A) I started my career in the early 1980s with Scaffolding Great Britain (SGB) as a management trainee, moving around various businesses developing and learning. My first foray into excavations and shoring was with one of their businesses as a manager for SGB Construction Lasers, and I suppose that’s where I found my forte. That developing business became known as the SGB Groundworks Division and latterly Groundforce, from where it was acquired by Vibroplant.
My role now as regional sales director involves managing the internal and external sales functions, engaging with customers at various levels and ensuring liaison between the various functions of our business that support the on-site delivery of equipment. There’s a huge operational function here.

Q) WHAT CHANGES HAVE YOU SEEN IN THE INDUSTRY?
A) I would have to say the most notable have been the changes in legislation, which in some ways was long overdue. Also, the qualifications and skills of on-site personnel.
There are many graduate engineers out on-site now, who are only too willing to engage in the temporary works planning process. That is fantastic for the industry’s future and long may that continue. Legislation has brought forward changes in our approach to product developments. We’re trying to anticipate which way the industry’s going in order that we develop and bring through the products that support either changes in construction methods or changes in legislation.

Q) IS THERE ANYTHING YOU’D CHANGE IN THE INDUSTRY?
A)
Yes. Some of my views might not resonate well with some folk in the industry but if we accept that excavations on construction sites are considered as being the most hazardous and dangerous operations on a site, then I think it is a requirement that the people involved in executing those works – the guys installing the equipment – do have a qualification that is a stated qualification by legislation.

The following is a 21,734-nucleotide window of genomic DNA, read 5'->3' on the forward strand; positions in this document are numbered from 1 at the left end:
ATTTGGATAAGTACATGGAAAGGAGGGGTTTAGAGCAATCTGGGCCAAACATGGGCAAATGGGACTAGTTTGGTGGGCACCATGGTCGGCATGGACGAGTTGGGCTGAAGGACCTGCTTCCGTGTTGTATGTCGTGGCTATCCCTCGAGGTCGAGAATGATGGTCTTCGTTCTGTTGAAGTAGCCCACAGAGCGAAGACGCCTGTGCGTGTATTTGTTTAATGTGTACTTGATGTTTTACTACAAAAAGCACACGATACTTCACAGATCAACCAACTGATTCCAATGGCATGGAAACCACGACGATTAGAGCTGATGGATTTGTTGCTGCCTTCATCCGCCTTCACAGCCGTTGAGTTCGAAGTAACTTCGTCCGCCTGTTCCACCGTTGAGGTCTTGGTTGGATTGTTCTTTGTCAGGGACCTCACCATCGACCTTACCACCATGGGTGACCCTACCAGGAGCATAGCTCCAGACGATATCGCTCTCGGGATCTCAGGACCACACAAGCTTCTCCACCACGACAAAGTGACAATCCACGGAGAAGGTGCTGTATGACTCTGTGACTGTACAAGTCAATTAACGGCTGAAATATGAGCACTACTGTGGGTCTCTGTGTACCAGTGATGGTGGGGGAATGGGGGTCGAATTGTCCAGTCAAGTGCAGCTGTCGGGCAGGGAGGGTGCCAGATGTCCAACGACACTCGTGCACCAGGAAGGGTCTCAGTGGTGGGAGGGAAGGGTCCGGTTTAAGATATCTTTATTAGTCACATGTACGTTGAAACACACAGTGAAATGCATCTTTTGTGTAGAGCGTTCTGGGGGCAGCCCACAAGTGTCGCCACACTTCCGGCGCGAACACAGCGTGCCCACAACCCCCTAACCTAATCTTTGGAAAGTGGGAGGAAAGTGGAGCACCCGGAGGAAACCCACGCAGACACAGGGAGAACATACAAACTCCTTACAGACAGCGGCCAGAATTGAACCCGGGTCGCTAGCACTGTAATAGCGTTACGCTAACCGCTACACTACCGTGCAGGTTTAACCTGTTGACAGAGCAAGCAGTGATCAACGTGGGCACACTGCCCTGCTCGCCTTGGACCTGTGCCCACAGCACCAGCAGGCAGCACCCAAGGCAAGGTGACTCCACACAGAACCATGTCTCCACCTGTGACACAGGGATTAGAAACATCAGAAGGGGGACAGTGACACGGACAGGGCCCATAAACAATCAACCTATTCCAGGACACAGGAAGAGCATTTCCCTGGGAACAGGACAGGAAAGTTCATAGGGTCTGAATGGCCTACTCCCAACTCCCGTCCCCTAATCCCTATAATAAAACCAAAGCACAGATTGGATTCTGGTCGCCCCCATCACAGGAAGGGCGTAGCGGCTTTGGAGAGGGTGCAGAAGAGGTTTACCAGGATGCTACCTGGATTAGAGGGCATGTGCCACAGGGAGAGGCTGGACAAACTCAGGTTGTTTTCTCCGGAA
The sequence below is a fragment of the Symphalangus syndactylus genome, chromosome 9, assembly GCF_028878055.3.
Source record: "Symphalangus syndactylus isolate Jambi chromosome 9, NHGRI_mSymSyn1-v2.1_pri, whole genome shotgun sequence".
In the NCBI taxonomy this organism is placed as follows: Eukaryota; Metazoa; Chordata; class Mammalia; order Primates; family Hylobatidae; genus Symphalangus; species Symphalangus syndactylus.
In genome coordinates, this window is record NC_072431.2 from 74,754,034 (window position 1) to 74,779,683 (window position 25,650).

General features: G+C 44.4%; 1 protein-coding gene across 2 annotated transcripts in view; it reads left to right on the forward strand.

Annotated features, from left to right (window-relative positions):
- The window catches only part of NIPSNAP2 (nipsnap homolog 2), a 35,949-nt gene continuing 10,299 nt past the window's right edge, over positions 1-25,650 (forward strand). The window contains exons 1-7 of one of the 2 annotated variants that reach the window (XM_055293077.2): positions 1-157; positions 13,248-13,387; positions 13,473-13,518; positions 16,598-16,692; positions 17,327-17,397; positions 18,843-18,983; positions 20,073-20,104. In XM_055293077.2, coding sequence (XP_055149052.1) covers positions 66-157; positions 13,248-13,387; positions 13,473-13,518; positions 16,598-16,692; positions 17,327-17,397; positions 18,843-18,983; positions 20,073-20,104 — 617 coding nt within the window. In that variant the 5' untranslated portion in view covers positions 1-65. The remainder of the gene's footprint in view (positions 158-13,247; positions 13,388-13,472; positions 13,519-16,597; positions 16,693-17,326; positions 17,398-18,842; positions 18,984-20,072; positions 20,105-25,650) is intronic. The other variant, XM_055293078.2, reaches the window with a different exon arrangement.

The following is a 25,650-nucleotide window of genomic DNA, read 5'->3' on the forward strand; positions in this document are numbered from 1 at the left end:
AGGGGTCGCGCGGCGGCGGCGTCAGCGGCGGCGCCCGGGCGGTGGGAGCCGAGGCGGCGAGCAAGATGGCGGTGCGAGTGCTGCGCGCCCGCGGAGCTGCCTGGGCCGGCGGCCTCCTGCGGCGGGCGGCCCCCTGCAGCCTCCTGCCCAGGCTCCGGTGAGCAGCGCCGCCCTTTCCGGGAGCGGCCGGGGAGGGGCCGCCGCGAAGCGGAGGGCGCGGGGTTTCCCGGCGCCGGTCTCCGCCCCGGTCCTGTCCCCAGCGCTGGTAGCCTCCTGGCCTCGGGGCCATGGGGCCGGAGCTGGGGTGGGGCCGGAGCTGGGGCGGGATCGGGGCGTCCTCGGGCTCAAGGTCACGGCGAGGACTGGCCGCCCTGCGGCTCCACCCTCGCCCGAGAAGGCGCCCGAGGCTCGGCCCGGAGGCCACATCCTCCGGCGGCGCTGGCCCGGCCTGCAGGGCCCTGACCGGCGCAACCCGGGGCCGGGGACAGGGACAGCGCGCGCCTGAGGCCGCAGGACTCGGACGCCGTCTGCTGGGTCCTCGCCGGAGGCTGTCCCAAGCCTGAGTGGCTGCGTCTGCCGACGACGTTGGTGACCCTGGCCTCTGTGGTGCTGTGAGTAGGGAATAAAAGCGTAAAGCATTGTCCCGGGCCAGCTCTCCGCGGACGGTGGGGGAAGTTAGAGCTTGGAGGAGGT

Q) ANYTHING THAT WOULD SURPRISE PEOPLE ABOUT GROUNDFORCE?
A)
The size of the infrastructure. The face and shape from the customer’s perspective is the local salesperson. I’m sure they’d be surprised to learn the size of the infrastructure that supports what he does out in the field. We have over 30 qualified design engineers, a huge logistics operation and quite a substantial administration operation too, as well as IT. A lot goes on in the background to support what happens out on-site. The product research and development background guys are unsung heroes in the industry.

Q) WHAT CURRENT PROJECTS ARE YOU WORKING ON?
A)
We’re well engaged with the Shieldhall Tunnel project. We have a significant commitment to that project, which covers 3-5km under some of the most densely populated areas of Glasgow. Our particular involvement is with the cut and cover section, providing a support solution to allow the formation of the culvert which leads into the tunnelled section.
We also have a heavy commitment with Scottish Water to the UID (Unsatisfactory Intermittent Discharge) programme. We’re involved in numerous excavations, providing the ground support equipment to CSO (Combined Sewer Overflow) systems. And we’re having an increased demand from the Aberdeen Western Peripheral Route (AWPR). Our depot is ideally placed to meet that demand.

Q) WHAT ARE THE LATEST EQUIPMENT INNOVATIONS?
A)
The most recent one which is very pertinent to Scotland, I had a fairly minor role in, is the development of an off-set handrail for trench boxes. One of our customers approached us after identifying a potential risk on-site and asked if the suppliers could collaborate to find a solution to this problem. Groundforce delivered the only solution. I’m delighted for our technical director, Tony Gould, who has been nominated for a safety award by IOSH (Institution of Occupational Safety & Health) for his work in this area.